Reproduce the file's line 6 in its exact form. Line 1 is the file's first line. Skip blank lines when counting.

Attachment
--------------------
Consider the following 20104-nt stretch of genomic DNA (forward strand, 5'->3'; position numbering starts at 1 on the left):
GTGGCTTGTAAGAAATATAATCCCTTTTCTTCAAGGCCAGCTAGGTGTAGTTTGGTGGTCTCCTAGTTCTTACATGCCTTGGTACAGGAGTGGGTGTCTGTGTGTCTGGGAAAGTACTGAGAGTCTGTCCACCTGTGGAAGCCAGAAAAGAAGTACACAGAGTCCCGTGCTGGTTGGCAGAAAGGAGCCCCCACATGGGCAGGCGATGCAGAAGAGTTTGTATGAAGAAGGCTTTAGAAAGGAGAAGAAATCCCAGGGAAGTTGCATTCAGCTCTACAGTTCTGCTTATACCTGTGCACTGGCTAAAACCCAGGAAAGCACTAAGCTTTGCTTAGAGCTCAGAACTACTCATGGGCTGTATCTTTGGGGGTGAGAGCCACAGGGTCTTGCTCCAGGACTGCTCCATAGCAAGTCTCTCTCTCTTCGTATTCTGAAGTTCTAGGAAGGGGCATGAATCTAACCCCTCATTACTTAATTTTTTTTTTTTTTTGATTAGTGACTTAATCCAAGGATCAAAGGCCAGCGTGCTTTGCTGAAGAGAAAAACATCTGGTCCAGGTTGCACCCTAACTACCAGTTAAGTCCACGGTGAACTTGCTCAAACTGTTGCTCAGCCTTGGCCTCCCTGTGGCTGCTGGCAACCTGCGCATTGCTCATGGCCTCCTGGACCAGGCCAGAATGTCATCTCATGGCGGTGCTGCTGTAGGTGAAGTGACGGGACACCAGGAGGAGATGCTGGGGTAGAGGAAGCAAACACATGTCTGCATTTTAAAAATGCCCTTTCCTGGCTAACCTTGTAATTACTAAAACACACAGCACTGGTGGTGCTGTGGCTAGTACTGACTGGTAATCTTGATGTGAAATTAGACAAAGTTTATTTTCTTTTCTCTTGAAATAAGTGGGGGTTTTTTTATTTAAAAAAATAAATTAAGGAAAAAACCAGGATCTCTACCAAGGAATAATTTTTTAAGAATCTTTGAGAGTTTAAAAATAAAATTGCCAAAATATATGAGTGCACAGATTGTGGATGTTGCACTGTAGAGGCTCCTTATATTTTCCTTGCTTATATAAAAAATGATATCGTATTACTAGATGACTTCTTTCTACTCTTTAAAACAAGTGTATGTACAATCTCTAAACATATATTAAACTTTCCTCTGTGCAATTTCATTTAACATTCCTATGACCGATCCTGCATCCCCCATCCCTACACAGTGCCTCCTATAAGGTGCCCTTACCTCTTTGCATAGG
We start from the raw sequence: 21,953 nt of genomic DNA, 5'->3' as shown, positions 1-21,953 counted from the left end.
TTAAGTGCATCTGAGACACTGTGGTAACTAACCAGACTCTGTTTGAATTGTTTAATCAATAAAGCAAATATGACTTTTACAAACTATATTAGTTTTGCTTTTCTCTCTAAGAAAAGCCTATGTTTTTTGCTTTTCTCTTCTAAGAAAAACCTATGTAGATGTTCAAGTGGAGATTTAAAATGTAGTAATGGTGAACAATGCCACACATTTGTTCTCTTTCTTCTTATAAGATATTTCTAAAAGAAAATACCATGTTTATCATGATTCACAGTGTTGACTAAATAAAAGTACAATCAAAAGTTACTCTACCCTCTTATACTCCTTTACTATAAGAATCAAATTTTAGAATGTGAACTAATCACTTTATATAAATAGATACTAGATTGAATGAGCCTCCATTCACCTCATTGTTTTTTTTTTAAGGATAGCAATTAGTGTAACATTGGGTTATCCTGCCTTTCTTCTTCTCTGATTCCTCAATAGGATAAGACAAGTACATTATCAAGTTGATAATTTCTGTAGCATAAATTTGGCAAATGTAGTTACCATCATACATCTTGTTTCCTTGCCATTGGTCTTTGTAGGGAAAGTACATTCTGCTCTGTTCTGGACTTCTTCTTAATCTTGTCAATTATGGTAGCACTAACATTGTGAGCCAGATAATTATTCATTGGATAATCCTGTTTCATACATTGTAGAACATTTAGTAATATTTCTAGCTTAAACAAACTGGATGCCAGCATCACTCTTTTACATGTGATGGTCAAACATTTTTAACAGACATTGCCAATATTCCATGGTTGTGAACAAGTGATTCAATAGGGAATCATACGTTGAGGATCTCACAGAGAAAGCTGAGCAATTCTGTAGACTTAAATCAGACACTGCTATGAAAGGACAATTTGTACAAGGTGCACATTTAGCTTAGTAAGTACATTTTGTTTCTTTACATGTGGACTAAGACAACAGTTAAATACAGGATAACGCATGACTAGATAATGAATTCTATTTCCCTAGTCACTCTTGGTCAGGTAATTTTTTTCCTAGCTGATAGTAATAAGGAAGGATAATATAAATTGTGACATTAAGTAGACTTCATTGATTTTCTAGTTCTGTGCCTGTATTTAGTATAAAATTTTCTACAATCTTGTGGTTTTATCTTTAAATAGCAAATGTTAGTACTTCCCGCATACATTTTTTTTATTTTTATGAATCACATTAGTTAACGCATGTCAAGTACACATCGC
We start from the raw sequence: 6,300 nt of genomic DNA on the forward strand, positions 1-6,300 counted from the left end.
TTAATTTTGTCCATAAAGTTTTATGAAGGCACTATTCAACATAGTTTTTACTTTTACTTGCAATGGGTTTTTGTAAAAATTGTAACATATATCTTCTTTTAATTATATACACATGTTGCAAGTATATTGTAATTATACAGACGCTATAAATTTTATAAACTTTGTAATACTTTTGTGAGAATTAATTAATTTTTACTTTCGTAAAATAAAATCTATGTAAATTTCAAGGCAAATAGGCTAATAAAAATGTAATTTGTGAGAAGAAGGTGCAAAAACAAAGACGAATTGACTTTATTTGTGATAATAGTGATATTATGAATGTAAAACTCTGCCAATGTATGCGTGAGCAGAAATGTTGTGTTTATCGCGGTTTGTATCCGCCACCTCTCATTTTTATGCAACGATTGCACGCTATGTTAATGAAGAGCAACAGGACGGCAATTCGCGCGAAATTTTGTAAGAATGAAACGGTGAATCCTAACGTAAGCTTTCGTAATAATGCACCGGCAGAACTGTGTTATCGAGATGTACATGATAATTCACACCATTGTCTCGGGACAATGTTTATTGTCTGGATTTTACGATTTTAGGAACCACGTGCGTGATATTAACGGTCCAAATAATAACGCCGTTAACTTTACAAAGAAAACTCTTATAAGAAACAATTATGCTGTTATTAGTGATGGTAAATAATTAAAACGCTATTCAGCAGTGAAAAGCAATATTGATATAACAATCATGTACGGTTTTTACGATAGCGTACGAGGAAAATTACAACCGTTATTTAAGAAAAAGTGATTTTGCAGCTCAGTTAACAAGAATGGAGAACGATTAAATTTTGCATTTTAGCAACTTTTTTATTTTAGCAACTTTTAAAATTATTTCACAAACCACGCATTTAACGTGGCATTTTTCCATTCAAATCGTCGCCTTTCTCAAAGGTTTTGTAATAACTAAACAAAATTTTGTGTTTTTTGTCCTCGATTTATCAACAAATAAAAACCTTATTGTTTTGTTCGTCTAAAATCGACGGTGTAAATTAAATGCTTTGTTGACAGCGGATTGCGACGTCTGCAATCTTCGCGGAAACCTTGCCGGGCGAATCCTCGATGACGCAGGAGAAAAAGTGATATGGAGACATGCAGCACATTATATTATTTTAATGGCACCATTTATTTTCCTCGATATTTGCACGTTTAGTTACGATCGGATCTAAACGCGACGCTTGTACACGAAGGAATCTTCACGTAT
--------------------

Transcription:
TTAATTTTGTCCATAAAGTTTTATGAAGGCACTATTCAACATAGTTTTTACTTTTACTTGCAATGGGTTTTTGTAAAAATTGTAACATATATCTTCTTTTAATTATATACACATGTTGCAAGTATATTGTAATTATACAGACGCTATAAATTTTATAAACTTTGTAATACTTTTGTGAGAATTAATTAATTTTTACTTTCGTAAAATAAAATCTATGTAAATTTCAAGGCAAATAGGCTAATAAAAATGTAATTTGTGAGAAGAAGGTGCAAAAACAAAGACGAATTGACTTTATTTGTGATAATAGTGATATTATGAATGTAAAACTCTGCCAATGTATGCGTGAGCAGAAATGTTGTGTTTATCGCGGTTTGTATCCGCCACCTCTCATTTTTATGCAACGATTGCACGCTATGTTAATGAAGAGCAACAGGACGGCAATTCGCGCGAAATTTTGTAAGAATGAAACGGTGAATCCTAACGTAAGCTTTCGTAATAATGCACCGGCAGAACTGTGTTATCGAGATGTACATGATAATTCACACCATTGTCTCGGGACAATGTTTATTGTCTGGATTTTACGATTTTAGGAACCACGTGCGTGATATTAACGGTCCAAATAATAACGCCGTTAACTTTACAAAGAAAACTCTTATAAGAAACAATTATGCTGTTATTAGTGATGGTAAATAATTAAAACGCTATTCAGCAGTGAAAAGCAATATTGATATAACAATCATGTACGGTTTTTACGATAGCGTACGAGGAAAATTACAACCGTTATTTAAGAAAAAGTGATTTTGCAGCTCAGTTAACAAGAATGGAGAACGATTAAATTTTGCATTTTAGCAACTTTTTTATTTTAGCAACTTTTAAAATTATTTCACAAACCACGCATTTAACGTGGCATTTTTCCATTCAAATCGTCGCCTTTCTCAAAGGTTTTGTAATAACTAAACAAAATTTTGTGTTTTTTGTCCTCGATTTATCAACAAATAAAAACCTTATTGTTTTGTTCGTCTAAAATCGACGGTGTAAATTAAATGCTTTGTTGACAGCGGATTGCGACGTCTGCAATCTTCGCGGAAACCTTGCCGGGCGAATCCTCGATGACGCAGGAGAAAAAGTGATATGGAGACATGCAGCACATTATATTATTTTAATGGCACCATTTATTTTCCTCGATATTTGCACGTTTAGTTACGATCGGATCTAAACGCGACGCTTGTACACGAAGGAATCTTCACGTAT